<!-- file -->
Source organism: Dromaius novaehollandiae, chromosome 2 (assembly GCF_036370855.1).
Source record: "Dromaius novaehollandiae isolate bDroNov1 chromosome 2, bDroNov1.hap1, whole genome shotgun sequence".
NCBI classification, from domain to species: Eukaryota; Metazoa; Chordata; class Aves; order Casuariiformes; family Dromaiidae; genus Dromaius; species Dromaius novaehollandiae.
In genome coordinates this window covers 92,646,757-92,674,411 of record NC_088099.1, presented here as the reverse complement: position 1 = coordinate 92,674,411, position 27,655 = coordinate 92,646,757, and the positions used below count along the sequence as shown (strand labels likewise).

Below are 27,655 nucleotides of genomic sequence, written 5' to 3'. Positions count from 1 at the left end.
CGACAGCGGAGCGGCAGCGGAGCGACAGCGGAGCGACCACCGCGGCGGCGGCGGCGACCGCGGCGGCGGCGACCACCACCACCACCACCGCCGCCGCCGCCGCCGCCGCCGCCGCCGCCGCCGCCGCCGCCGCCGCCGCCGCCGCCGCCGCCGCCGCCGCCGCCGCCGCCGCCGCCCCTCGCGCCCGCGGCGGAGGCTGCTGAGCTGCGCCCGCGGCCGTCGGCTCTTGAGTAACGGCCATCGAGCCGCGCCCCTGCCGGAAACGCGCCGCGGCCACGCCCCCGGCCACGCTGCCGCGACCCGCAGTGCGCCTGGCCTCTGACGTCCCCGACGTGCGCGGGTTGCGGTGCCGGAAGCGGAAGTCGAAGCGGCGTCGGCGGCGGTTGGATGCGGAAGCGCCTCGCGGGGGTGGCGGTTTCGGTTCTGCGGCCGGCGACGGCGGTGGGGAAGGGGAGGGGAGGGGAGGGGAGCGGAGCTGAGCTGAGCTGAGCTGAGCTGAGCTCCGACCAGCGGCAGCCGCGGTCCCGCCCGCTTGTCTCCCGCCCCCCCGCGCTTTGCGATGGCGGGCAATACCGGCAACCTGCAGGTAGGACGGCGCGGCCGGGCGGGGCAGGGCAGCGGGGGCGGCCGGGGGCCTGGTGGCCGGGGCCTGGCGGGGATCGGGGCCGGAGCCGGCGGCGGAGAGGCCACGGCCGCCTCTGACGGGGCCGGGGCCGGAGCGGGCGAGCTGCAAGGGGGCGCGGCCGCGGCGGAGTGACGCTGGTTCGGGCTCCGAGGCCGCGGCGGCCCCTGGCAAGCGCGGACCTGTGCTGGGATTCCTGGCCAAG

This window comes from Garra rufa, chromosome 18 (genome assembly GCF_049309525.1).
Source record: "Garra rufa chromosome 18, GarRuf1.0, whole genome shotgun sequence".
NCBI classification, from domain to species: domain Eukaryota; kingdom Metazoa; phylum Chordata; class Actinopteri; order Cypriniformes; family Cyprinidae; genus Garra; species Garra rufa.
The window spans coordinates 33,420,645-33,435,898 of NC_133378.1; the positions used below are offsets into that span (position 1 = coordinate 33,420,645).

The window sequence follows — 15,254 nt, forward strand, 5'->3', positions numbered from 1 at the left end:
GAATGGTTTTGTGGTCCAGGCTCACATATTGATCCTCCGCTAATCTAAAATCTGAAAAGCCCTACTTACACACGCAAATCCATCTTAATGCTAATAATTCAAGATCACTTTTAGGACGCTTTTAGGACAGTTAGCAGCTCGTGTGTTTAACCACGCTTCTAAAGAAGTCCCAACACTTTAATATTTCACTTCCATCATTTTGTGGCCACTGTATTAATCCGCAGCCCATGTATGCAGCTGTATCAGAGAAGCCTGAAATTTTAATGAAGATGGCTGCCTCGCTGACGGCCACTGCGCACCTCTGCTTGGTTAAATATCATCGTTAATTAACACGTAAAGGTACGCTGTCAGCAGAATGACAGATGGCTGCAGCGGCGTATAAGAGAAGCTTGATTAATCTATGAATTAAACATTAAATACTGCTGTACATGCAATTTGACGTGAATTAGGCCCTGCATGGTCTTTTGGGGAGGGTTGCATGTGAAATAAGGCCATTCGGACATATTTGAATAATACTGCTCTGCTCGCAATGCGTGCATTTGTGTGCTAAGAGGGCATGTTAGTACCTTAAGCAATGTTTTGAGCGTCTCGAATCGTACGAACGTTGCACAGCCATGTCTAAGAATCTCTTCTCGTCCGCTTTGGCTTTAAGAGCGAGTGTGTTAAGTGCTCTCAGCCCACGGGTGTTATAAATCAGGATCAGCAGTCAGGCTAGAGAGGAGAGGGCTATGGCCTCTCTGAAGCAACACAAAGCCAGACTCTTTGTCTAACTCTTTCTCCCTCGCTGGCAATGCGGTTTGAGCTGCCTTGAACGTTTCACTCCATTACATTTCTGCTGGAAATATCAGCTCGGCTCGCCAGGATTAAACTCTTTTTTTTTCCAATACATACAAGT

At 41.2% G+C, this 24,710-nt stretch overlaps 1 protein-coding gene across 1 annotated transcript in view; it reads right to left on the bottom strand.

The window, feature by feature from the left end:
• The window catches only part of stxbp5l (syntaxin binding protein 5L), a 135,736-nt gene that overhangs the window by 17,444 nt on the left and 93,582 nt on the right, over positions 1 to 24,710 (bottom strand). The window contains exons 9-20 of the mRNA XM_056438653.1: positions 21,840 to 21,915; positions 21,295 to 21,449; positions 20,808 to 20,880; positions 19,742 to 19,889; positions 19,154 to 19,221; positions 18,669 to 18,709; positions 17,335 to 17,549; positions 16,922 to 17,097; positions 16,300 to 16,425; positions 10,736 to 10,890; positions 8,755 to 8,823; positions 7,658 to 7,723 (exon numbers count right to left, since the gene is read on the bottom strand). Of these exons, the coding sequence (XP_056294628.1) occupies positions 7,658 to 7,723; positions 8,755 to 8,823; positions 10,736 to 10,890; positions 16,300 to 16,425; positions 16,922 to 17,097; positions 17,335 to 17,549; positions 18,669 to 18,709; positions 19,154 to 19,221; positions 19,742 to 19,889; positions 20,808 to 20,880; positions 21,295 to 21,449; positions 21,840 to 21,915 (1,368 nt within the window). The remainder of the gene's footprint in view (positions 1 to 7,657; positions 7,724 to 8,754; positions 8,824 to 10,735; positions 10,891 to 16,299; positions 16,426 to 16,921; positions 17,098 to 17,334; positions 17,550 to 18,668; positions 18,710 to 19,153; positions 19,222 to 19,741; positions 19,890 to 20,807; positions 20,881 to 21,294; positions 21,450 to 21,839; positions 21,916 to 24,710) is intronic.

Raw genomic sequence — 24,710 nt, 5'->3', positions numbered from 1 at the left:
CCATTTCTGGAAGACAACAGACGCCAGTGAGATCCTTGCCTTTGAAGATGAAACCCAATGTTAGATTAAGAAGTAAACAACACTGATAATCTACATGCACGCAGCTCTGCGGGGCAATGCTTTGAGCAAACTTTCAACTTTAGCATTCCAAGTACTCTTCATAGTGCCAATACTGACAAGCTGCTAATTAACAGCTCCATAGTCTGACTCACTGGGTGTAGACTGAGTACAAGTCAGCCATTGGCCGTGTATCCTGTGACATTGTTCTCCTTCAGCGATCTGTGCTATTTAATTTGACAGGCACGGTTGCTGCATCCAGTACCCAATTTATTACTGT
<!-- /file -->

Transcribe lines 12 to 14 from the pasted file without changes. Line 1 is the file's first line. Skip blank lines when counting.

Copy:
GAATGGTTTTGTGGTCCAGGCTCACATATTGATCCTCCGCTAATCTAAAATCTGAAAAGCCCTACTTACACACGCAAATCCATCTTAATGCTAATAATTCAAGATCACTTTTAGGACGCTTTTAGGACAGTTAGCAGCTCGTGTGTTTAACCACGCTTCTAAAGAAGTCCCAACACTTTAATATTTCACTTCCATCATTTTGTGGCCACTGTATTAATCCGCAGCCCATGTATGCAGCTGTATCAGAGAAGCCTGAAATTTTAATGAAGATGGCTGCCTCGCTGACGGCCACTGCGCACCTCTGCTTGGTTAAATATCATCGTTAATTAACACGTAAAGGTACGCTGTCAGCAGAATGACAGATGGCTGCAGCGGCGTATAAGAGAAGCTTGATTAATCTATGAATTAAACATTAAATACTGCTGTACATGCAATTTGACGTGAATTAGGCCCTGCATGGTCTTTTGGGGAGGGTTGCATGTGAAATAAGGCCATTCGGACATATTTGAATAATACTGCTCTGCTCGCAATGCGTGCATTTGTGTGCTAAGAGGGCATGTTAGTACCTTAAGCAATGTTTTGAGCGTCTCGAATCGTACGAACGTTGCACAGCCATGTCTAAGAATCTCTTCTCGTCCGCTTTGGCTTTAAGAGCGAGTGTGTTAAGTGCTCTCAGCCCACGGGTGTTATAAATCAGGATCAGCAGTCAGGCTAGAGAGGAGAGGGCTATGGCCTCTCTGAAGCAACACAAAGCCAGACTCTTTGTCTAACTCTTTCTCCCTCGCTGGCAATGCGGTTTGAGCTGCCTTGAACGTTTCACTCCATTACATTTCTGCTGGAAATATCAGCTCGGCTCGCCAGGATTAAACTCTTTTTTTTTCCAATACATACAAGT

At 41.2% G+C, this 24,710-nt stretch overlaps 1 protein-coding gene across 1 annotated transcript in view; it reads right to left on the bottom strand.

The window, feature by feature from the left end: